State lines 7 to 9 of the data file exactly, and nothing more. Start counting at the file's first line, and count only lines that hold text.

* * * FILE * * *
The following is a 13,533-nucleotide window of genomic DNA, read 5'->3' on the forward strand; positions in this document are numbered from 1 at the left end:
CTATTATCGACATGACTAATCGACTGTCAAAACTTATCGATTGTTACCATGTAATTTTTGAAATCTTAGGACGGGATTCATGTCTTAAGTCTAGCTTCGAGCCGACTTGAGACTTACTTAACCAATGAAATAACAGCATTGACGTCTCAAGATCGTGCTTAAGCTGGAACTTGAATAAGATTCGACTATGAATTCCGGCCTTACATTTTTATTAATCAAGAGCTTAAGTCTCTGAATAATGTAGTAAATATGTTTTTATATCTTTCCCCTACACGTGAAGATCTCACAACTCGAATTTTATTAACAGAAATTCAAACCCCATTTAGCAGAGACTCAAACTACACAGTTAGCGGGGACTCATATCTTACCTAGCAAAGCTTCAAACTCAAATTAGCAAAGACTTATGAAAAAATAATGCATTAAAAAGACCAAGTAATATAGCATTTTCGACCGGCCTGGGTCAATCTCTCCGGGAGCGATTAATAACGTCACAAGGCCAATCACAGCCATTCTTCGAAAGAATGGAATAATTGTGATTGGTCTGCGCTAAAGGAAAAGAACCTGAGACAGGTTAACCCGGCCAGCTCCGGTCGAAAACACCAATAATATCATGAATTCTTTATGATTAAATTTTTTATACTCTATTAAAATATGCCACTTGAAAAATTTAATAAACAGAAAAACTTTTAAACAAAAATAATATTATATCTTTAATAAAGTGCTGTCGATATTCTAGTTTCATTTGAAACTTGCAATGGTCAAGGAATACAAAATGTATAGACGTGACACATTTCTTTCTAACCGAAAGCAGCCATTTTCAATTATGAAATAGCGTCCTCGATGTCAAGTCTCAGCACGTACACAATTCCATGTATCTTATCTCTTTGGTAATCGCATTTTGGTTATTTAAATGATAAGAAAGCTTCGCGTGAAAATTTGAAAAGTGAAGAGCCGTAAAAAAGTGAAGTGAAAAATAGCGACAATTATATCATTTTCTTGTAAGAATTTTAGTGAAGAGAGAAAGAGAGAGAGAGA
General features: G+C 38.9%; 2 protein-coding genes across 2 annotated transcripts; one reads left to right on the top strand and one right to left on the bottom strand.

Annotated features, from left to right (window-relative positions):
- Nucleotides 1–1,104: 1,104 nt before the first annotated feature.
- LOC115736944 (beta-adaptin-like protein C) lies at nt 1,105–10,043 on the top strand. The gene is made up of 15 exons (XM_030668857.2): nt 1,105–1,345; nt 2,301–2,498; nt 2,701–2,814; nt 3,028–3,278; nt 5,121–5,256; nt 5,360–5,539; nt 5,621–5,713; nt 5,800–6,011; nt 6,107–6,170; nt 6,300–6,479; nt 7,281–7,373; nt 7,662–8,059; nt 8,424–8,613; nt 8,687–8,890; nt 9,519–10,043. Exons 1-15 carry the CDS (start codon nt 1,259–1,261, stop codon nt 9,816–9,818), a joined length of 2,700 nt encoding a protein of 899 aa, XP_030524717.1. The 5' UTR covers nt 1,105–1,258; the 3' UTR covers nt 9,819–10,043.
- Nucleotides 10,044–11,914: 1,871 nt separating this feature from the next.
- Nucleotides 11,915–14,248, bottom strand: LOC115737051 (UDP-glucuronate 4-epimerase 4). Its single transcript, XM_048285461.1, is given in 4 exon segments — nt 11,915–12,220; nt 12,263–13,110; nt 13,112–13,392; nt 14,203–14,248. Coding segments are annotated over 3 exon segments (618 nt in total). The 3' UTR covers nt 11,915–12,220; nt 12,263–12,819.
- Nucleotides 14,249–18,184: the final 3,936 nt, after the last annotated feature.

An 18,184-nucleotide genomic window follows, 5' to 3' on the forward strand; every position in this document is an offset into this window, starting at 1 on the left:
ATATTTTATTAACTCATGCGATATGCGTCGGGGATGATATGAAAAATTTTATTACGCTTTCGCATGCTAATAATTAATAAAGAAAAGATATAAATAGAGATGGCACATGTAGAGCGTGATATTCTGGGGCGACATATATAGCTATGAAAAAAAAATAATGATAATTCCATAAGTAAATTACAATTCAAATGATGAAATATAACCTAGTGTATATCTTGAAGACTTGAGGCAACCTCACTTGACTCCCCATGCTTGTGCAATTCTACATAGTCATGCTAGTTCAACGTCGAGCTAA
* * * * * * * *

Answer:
- Nucleotides 10,044–11,914: 1,871 nt separating this feature from the next.
- Nucleotides 11,915–14,248, bottom strand: LOC115737051 (UDP-glucuronate 4-epimerase 4). Its single transcript, XM_048285461.1, is given in 4 exon segments — nt 11,915–12,220; nt 12,263–13,110; nt 13,112–13,392; nt 14,203–14,248. Coding segments are annotated over 3 exon segments (618 nt in total). The 3' UTR covers nt 11,915–12,220; nt 12,263–12,819.
- Nucleotides 14,249–18,184: the final 3,936 nt, after the last annotated feature.